There are about 1,610 Canadians detained around the world
Article: Alec Salloum – News Writer
Two Canadians, John Greyson, a filmmaker, and Dr. Tarek Loubani, were released from an Egyptian prison on Oct. 5, after being detained for 51 days. The duo was in the region with the intent of doing humanitarian work in Gaza. Through a tumultuous series of events, were arrested without cause by Egyptian police, along with 602 others. Unfortunately, these circumstances of Canadians being detained in foreign countries are far from uncommon.
In the wake of the release of Greyson and Loubani, attention has been brought to other Canadians detained around the globe. In 86 countries, including America and Russia, Canadians are imprisoned.
Reports have varied on the exact number of detainees, but it ranges from 1,590 to 1,610, the latter statistic being reported by the Department of Foreign Affairs, Trade and Development (DFAIT) in August of this year. Of the 1,610 detainees, 1,121 are imprisoned in the United States, one of who is facing the death penalty for murder in Montana. DFAIT did not give an in depth breakdown on what specifically each prisoner has done to warrant jail time.
Henry Garfield “Gar” Pardy, a retired diplomat from the Canadian Department of Foreign Affairs, discussed this issue in a National Post article. He stated that this number of locked up Canadians is something of a norm.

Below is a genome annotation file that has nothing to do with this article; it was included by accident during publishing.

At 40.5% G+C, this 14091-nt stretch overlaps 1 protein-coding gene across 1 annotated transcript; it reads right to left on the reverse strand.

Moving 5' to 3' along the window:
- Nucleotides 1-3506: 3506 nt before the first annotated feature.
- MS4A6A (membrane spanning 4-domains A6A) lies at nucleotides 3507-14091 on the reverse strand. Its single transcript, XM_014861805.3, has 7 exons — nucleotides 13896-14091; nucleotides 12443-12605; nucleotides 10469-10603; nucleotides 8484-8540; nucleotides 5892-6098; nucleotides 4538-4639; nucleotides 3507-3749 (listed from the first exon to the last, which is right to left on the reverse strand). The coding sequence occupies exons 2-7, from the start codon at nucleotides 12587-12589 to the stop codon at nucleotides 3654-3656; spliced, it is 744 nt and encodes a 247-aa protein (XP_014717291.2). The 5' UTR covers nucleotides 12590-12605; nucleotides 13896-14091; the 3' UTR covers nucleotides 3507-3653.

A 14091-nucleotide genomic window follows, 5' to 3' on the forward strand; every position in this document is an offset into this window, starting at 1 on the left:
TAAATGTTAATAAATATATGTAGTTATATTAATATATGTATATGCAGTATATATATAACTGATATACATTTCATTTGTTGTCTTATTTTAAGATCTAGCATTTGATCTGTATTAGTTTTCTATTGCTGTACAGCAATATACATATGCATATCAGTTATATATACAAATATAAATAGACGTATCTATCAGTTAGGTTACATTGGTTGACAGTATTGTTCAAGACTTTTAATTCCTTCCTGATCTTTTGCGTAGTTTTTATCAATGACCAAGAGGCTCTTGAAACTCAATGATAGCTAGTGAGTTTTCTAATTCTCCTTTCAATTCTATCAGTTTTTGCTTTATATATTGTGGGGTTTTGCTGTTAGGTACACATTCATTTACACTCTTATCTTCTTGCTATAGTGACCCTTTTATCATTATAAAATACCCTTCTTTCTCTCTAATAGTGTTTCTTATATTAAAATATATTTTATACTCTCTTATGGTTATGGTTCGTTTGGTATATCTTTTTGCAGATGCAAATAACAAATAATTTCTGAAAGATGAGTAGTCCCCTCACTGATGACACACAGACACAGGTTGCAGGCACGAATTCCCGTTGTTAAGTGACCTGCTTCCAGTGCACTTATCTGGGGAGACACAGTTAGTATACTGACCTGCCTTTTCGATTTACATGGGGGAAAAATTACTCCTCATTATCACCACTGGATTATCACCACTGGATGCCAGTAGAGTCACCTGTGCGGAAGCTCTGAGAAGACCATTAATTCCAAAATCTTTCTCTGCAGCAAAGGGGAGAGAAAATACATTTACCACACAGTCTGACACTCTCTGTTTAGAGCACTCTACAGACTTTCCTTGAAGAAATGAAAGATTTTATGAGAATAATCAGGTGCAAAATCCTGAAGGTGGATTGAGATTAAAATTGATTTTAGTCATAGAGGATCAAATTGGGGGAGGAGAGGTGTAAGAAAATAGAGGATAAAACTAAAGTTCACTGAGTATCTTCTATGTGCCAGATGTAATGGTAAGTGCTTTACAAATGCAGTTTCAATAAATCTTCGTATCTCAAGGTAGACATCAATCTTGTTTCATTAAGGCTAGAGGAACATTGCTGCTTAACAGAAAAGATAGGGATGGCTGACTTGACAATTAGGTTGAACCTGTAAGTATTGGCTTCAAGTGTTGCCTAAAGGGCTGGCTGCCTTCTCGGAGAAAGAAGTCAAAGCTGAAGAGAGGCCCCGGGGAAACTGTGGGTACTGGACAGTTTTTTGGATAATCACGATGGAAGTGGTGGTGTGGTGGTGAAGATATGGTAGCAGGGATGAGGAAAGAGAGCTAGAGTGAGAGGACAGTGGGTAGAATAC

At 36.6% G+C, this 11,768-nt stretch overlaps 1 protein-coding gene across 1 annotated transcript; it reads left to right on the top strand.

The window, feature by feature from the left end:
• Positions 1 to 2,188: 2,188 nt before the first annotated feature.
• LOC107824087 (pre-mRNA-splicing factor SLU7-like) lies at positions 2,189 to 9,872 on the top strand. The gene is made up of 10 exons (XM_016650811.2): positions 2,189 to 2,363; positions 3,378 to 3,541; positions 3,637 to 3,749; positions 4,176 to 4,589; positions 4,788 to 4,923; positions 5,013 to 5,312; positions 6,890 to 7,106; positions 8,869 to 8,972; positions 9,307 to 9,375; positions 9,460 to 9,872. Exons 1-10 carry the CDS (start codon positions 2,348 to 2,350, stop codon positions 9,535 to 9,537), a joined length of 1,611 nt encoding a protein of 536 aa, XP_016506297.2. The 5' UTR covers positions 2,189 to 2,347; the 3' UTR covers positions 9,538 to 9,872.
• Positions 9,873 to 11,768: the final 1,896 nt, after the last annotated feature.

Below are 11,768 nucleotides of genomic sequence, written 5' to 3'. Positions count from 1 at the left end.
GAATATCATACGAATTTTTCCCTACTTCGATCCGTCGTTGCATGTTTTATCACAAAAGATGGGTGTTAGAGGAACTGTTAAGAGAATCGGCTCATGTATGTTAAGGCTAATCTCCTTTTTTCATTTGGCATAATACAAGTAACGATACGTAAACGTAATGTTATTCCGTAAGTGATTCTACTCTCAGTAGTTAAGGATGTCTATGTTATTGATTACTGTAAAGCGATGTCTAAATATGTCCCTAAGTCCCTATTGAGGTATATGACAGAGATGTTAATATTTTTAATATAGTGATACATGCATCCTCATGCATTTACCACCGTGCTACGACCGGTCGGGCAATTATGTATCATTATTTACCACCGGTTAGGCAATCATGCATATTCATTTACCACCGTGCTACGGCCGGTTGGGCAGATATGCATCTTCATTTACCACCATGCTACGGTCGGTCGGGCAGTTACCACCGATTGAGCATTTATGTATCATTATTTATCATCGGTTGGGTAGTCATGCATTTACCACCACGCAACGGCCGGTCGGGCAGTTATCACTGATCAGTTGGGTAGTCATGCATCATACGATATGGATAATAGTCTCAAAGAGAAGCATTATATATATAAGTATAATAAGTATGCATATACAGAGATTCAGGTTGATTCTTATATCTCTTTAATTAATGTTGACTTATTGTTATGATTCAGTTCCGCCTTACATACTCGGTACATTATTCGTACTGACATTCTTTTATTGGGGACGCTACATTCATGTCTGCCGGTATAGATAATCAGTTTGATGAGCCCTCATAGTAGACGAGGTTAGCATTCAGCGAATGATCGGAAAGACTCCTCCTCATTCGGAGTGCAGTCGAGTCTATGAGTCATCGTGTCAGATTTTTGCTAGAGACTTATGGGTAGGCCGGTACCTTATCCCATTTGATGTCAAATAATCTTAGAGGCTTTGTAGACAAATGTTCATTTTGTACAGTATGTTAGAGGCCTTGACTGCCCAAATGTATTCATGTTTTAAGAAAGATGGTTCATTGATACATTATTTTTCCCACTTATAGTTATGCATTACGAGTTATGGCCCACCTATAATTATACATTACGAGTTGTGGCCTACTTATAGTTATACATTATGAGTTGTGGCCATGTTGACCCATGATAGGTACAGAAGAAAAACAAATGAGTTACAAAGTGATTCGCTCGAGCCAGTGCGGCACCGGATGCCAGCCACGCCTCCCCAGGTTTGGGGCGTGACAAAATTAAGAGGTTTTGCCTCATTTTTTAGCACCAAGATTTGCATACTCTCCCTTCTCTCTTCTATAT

“If you look at any given time, there are about 1,800 to 2,000 Canadians in a foreign jail. The majority of them relate to drugs, and then it spirals out from that: assault, murder, rape. And you get robbery, fraud, all of those things crop up in these cases.”
[pullquote]“If you look at any given time, there are about 1,800 to 2,000 Canadians in a foreign jail. The majority of them relate to drugs, and then it spirals out from that: assault, murder, rape. And you get robbery, fraud, all of those things crop up in these cases.”[/pullquote]
Pardy went on to explain that imprisonment in a foreign country carries a litany of unseen consequences. From language and cultural barriers to judicial systems and “notions of fairness” that differ from our own.
Several high profile International Canadian detainees have garnered media attention, though the overwhelming majority has not.
Examples like Maher Arar, Abdullah Almakli and Hamild Ghassemi-Shall showcase other instances where considerable media attention has been on detained Canadians.
Arar fell victim to extraordinary rendition to Syria by the US Government in 2002 after being wrongfully accused of being a member of al-Qaeda.
Almakli, friend and emergency contact to Arar, was also arrested and wrongfully accused of holding ties to al-Qaeda when visiting his sick mother in Syria. Both men were Canadian citizens and both were released after considerable efforts made by the Canadian public and government.
Hamild Ghassemi-Shall was arrested on espionage charges in Iran. Hamild was detained for 64 months on unsubstantiated charges and faced death from his arrest in 2008 till his release this October.
Recently two Canadian Green Peace activists, Alexandre Paul and Paul Ruzycki, were detained by Russian authorities in response to a peaceful protest of an oil platform. The pair, along with 28 other Greenpeace members, was imprisoned.
In the wake of recent releases and imprisonments of Canadians abroad, much attention has been given to the issue. Foreign Affairs Canada has published “A Guide for Canadians Imprisoned Abroad,” which outlines what to do in event of international imprisonment and what the Canadian government can do to help.